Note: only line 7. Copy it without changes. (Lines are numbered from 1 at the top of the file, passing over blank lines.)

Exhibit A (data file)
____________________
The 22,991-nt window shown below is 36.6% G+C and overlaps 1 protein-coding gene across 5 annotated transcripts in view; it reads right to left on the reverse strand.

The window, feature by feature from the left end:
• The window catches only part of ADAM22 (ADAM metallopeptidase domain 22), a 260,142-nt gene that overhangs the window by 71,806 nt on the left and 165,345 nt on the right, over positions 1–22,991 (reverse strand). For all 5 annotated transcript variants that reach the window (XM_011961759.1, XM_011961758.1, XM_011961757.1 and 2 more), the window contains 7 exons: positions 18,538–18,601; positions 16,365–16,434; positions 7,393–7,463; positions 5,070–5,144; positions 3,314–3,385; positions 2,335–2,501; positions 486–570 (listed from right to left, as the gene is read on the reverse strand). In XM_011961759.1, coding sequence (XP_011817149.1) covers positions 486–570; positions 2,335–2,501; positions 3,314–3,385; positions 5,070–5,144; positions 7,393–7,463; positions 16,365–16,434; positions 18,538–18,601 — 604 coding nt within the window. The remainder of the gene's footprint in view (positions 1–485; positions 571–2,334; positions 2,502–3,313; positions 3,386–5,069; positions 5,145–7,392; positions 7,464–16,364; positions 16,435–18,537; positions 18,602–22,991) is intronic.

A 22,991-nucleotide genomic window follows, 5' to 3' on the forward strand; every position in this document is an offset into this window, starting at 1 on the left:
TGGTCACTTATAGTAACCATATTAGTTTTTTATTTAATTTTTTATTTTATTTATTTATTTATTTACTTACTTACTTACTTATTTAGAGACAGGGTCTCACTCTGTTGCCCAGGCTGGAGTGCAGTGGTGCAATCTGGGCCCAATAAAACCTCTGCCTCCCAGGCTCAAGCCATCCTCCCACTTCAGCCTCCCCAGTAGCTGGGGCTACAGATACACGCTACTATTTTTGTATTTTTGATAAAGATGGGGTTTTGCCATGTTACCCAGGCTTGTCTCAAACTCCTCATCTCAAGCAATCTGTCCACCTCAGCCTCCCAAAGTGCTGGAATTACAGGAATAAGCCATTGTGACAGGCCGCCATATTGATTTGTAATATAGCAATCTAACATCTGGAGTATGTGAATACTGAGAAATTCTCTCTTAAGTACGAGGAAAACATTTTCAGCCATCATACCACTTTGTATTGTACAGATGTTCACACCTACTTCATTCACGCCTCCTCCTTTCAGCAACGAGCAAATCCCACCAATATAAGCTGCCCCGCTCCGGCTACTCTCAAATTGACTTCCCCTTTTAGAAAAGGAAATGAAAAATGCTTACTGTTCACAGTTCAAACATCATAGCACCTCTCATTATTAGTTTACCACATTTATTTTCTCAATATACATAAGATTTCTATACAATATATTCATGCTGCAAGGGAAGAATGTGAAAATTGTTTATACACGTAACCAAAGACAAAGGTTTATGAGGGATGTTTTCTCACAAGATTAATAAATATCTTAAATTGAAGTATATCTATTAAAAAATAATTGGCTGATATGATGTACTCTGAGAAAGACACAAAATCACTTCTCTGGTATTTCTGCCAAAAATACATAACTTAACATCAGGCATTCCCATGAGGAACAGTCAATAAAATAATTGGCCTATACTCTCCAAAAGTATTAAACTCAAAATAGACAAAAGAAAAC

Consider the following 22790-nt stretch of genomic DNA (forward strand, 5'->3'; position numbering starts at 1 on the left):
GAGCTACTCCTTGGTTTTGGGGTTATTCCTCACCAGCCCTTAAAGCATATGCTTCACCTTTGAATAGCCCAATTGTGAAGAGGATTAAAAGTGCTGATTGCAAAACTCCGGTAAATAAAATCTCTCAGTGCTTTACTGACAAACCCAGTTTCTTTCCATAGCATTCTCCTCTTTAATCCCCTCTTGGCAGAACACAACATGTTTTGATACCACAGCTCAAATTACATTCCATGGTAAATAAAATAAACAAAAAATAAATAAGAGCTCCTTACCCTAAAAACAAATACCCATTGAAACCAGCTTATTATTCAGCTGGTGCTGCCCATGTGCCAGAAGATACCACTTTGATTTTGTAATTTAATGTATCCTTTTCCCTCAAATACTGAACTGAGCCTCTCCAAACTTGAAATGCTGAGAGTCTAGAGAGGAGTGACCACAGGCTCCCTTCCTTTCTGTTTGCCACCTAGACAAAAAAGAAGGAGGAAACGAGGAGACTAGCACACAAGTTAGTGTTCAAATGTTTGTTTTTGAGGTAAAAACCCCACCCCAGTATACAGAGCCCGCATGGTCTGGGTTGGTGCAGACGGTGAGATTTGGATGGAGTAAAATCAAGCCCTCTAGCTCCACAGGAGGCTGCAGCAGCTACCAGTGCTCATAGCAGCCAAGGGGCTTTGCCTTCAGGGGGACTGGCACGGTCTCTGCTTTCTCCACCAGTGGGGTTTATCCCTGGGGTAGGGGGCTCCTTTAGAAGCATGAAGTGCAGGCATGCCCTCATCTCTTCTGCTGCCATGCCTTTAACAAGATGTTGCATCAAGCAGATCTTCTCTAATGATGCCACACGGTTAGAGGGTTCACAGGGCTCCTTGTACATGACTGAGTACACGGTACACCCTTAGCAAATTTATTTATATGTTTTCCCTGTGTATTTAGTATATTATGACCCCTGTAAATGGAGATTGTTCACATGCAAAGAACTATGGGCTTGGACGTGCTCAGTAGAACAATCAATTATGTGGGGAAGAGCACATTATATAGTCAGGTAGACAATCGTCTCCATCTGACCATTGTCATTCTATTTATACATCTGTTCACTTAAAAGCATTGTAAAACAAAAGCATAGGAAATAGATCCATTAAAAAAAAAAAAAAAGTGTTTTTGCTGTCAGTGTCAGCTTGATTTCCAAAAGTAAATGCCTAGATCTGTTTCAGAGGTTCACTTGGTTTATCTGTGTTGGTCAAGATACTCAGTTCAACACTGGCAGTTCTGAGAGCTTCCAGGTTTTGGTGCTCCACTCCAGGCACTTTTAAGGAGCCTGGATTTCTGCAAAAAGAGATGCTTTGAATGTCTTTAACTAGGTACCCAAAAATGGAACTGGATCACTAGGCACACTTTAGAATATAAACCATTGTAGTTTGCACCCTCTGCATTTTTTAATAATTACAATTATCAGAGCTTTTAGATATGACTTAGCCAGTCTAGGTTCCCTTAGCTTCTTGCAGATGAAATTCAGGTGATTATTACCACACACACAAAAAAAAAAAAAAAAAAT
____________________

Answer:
GAGCTACTCCTTGGTTTTGGGGTTATTCCTCACCAGCCCTTAAAGCATATGCTTCACCTTTGAATAGCCCAATTGTGAAGAGGATTAAAAGTGCTGATTGCAAAACTCCGGTAAATAAAATCTCTCAGTGCTTTACTGACAAACCCAGTTTCTTTCCATAGCATTCTCCTCTTTAATCCCCTCTTGGCAGAACACAACATGTTTTGATACCACAGCTCAAATTACATTCCATGGTAAATAAAATAAACAAAAAATAAATAAGAGCTCCTTACCCTAAAAACAAATACCCATTGAAACCAGCTTATTATTCAGCTGGTGCTGCCCATGTGCCAGAAGATACCACTTTGATTTTGTAATTTAATGTATCCTTTTCCCTCAAATACTGAACTGAGCCTCTCCAAACTTGAAATGCTGAGAGTCTAGAGAGGAGTGACCACAGGCTCCCTTCCTTTCTGTTTGCCACCTAGACAAAAAAGAAGGAGGAAACGAGGAGACTAGCACACAAGTTAGTGTTCAAATGTTTGTTTTTGAGGTAAAAACCCCACCCCAGTATACAGAGCCCGCATGGTCTGGGTTGGTGCAGACGGTGAGATTTGGATGGAGTAAAATCAAGCCCTCTAGCTCCACAGGAGGCTGCAGCAGCTACCAGTGCTCATAGCAGCCAAGGGGCTTTGCCTTCAGGGGGACTGGCACGGTCTCTGCTTTCTCCACCAGTGGGGTTTATCCCTGGGGTAGGGGGCTCCTTTAGAAGCATGAAGTGCAGGCATGCCCTCATCTCTTCTGCTGCCATGCCTTTAACAAGATGTTGCATCAAGCAGATCTTCTCTAATGATGCCACACGGTTAGAGGGTTCACAGGGCTCCTTGTACATGACTGAGTACACGGTACACCCTTAGCAAATTTATTTATATGTTTTCCCTGTGTATTTAGTATATTATGACCCCTGTAAATGGAGATTGTTCACATGCAAAGAACTATGGGCTTGGACGTGCTCAGTAGAACAATCAATTATGTGGGGAAGAGCACATTATATAGTCAGGTAGACAATCGTCTCCATCTGACCATTGTCATTCTATTTATACATCTGTTCACTTAAAAGCATTGTAAAACAAAAGCATAGGAAATAGATCCATTAAAAAAAAAAAAAAAGTGTTTTTGCTGTCAGTGTCAGCTTGATTTCCAAAAGTAAATGCCTAGATCTGTTTCAGAGGTTCACTTGGTTTATCTGTGTTGGTCAAGATACTCAGTTCAACACTGGCAGTTCTGAGAGCTTCCAGGTTTTGGTGCTCCACTCCAGGCACTTTTAAGGAGCCTGGATTTCTGCAAAAAGAGATGCTTTGAATGTCTTTAACTAGGTACCCAAAAATGGAACTGGATCACTAGGCACACTTTAGAATATAAACCATTGTAGTTTGCACCCTCTGCATTTTTTAATAATTACAATTATCAGAGCTTTTAGATATGACTTAGCCAGTCTAGGTTCCCTTAGCTTCTTGCAGATGAAATTCAGGTGATTATTACCACACACACAAAAAAAAAAAAAAAAAAT